- Clove – may help support healthy cardiovascular, digestive, immune, and respiratory system
- Copaiba – may help support healthy cardiovascular, respiratory, nervous, and musculoskeletal systems, emotional health, and skin wellness
- Coriander – may help support healthy digestive and hormonal systems
- Cumin – may help support healthy digestive and immune systems
- Dill – may help support a healthy digestive system
- Fennel – may help support healthy digestive and hormonal systems
- Frankincense – may help support healthy immune and nervous systems, emotional health, and skin health
- German Chamomile – may help support a healthy nervous system, emotional health, and skin health
- Ginger – may help support healthy digestive and nervous systems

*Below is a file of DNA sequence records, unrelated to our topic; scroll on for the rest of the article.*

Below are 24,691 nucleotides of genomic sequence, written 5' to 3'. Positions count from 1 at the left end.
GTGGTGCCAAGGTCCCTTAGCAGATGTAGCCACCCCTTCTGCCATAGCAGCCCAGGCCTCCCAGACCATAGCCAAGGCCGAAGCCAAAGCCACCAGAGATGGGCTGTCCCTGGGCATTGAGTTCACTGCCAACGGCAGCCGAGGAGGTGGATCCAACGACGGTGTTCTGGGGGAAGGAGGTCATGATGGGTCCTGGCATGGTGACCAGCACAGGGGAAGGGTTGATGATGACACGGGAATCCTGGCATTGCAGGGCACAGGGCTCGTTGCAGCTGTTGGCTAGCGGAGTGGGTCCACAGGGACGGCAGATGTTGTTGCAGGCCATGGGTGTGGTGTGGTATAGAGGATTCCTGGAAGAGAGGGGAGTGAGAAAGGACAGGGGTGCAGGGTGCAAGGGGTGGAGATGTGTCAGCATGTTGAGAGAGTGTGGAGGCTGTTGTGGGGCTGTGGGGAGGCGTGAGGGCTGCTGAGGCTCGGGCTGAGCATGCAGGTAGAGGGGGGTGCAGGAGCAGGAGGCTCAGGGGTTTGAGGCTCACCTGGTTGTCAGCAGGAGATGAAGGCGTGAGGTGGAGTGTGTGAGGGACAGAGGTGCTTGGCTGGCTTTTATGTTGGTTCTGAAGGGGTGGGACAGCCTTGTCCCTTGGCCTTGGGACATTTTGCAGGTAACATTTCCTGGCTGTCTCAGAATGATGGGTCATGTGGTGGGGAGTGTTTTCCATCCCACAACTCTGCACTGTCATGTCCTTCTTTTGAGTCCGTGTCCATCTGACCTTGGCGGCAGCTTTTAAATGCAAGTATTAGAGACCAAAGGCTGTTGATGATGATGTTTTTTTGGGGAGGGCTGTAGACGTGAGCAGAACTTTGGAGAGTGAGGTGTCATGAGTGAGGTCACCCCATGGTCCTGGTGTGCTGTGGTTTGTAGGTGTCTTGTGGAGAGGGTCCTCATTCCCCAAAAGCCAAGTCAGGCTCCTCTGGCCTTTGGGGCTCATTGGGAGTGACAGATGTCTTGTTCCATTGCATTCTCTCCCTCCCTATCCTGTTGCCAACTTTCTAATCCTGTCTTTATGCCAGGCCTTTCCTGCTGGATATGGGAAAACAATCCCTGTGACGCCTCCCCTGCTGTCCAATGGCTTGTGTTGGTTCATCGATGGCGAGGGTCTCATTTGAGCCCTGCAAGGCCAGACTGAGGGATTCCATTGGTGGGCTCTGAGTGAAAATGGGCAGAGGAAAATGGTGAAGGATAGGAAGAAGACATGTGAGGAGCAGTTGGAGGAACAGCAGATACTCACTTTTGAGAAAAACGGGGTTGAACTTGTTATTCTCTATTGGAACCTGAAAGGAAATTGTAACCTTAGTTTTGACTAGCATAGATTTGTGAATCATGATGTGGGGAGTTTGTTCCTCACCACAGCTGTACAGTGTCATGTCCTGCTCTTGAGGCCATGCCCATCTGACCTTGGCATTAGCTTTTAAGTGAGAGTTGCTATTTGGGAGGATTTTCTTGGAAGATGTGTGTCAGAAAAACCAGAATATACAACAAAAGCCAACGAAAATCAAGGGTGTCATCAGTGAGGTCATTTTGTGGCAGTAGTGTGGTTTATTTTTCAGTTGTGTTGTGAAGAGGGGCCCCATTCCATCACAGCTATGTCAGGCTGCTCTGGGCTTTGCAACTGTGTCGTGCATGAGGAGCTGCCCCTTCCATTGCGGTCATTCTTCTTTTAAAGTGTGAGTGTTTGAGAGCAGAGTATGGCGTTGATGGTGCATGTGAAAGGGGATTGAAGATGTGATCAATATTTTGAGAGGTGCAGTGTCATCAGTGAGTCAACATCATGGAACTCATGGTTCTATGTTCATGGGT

- Grapefruit – may help support a healthy cardiovascular system and healthy weight
- Jade Lemon – may help support healthy digestive and immune systems, and skin health
- Laurus Nobilis – may help support healthy respiratory, digestive, and immune systems
- Lavender – may help support healthy cardiovascular and nervous systems, emotional health, and skin health
- Lemon – may help support healthy digestive, immune, and respiratory systems
- Lemongrass – may help support healthy immune and musculoskeletal systems
- Lime – may help support healthy digestive, immune, and respiratory systems
- Marjoram – may help support healthy cardiovascular and musculoskeletal systems
- Mountain Savory – may help support a healthy immune system
- Nutmeg – may help support healthy hormonal, immune, and nervous systems
- Orange – may help support healthy digestive and immune systems, healthy emotions, and skin health
- Oregano – may help support healthy immune, respiratory, and musculoskeletal systems
- Parsley – may help support healthy immune and digestive systems
- Peppermint – may help support healthy digestive, nervous, respiratory, and musculoskeletal systems, and skin health